folk·​way | \ˈfōk-ˌwā \

Definition of folkway 

: a mode of thinking, feeling, or acting common to a given group of people especially : a traditional social custom

Examples of folkway in a Sentence

Recent Examples on the Web

There have been far fewer attempts made to treat Democrats as a foreign tribe, to eat their food and understand their folkways. The Economist, "The L wordWho is a Democrat?," 12 July 2018 Otherwise, discharge petitions are considered an existential threat to leadership and to the mores and folkways of the House. Ed Kilgore, Daily Intelligencer, "Why the House May Finally Pass an Immigration Bill," 16 May 2018 Tim Woodward graduated to columnist and feature writer, and his tales of Boise and Idaho kept longtime Idahoans and newcomers attuned to Idaho's folkways and unique places. idahostatesman, "About Us: 150 Years of News and Change | Idaho Statesman," 1 Aug. 2015 Immigrants to Europe from North Africa, the Middle East and South Asia — of different languages, ethnicities, folkways and religious practices — raised children who created for themselves a new identity as post-ethnic Muslims. David Frum, New York Times, "The Battle Over What It Means to Be American," 1 Mar. 2018 To anyone unversed in the folkways of official Britain, the Green-Cameron exchange would seem strange. Suzi Ring,, "Britain’s White-Collar Cops Are Getting Too Good at Their Job," 1 Mar. 2018 The locations are attractive, the performances are natural, and the details about local folkways are interesting, but the plot is a bit dull in spots, if only because the moral divisions are fairly simplistic. Patrick Friel, Chicago Reader, "Film / Foreign / On Video Five must-see African films," 26 Feb. 2018 What connects certain television shows, movies and stage productions to ancient folkways is a particular blend of novelty and familiarity. A. O. Scott, New York Times, "The Return of the Artistic Company," 18 Feb. 2018 Ada Smith As the institutional development director for Appalshop, Kentucky native Ada Smith carries on the legacy of an arts-and-education cooperative founded in 1969 to preserve and share the folkways and current concerns of Appalachia. Hannah Hayes, Southern Living, "Southerners of the Year 2017," 15 Nov. 2017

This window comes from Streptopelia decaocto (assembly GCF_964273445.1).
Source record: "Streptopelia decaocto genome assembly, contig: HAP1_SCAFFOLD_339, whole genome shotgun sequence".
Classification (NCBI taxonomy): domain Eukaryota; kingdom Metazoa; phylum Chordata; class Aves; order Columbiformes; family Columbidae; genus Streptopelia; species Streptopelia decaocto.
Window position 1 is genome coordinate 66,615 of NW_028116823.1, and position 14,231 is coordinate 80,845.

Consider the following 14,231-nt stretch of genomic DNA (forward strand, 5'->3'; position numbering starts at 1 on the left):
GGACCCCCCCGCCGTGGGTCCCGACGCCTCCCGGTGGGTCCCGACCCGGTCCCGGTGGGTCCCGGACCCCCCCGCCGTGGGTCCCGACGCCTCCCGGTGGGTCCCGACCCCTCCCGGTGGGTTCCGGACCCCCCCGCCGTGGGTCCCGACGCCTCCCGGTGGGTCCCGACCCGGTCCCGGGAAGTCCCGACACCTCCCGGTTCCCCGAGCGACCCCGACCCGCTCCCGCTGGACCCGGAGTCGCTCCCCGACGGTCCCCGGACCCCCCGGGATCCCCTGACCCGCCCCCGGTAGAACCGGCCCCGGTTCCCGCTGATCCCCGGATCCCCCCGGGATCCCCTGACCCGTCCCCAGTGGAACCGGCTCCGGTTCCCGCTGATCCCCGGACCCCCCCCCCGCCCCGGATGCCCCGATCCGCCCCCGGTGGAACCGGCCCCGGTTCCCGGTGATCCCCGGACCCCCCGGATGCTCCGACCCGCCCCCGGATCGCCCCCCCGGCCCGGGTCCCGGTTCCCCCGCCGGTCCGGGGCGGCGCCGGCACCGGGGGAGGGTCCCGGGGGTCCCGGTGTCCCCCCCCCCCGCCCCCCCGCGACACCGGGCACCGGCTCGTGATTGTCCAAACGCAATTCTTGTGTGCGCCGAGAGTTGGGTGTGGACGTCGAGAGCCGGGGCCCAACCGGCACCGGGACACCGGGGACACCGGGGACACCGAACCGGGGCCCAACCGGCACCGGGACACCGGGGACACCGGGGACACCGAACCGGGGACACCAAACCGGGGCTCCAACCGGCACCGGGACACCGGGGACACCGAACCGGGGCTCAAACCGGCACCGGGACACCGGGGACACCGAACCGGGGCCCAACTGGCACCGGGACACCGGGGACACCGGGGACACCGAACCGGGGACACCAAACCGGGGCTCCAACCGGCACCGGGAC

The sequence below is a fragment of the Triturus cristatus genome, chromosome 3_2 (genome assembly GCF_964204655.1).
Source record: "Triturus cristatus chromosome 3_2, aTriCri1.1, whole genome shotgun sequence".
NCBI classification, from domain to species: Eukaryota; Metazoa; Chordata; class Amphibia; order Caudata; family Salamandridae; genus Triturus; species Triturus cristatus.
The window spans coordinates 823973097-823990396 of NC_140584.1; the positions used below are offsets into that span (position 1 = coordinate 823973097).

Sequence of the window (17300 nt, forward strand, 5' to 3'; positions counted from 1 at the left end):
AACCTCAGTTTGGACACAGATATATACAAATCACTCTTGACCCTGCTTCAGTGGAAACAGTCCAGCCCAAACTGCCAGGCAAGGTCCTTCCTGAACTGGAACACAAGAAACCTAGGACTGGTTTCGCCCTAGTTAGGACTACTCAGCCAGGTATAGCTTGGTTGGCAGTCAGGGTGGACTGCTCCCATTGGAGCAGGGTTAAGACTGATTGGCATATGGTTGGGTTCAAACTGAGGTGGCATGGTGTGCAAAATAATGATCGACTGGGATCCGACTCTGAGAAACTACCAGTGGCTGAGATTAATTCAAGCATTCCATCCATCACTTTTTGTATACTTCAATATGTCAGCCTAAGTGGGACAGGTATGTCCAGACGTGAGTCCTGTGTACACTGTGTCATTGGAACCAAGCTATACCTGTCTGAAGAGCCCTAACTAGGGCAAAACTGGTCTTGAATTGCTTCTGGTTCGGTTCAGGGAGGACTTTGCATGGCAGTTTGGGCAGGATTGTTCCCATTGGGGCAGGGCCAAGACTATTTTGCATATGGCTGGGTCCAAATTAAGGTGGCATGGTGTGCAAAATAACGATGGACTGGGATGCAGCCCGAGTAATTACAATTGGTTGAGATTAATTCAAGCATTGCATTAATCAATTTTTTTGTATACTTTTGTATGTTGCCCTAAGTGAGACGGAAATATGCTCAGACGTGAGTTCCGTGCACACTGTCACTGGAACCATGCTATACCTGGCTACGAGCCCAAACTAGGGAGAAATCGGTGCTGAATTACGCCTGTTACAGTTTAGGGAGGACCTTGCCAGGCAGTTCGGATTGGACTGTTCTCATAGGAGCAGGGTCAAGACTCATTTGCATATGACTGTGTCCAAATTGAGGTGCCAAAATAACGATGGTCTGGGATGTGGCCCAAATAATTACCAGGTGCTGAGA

These example sentences are selected automatically from various online news sources to reflect current usage of the word 'folkway.' Views expressed in the examples do not represent the opinion of Merriam-Webster or its editors. Send us feedback.

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First Known Use of folkway

circa 1906, in the meaning defined above

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The first known use of folkway was circa 1906

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something that serves to warn or remind

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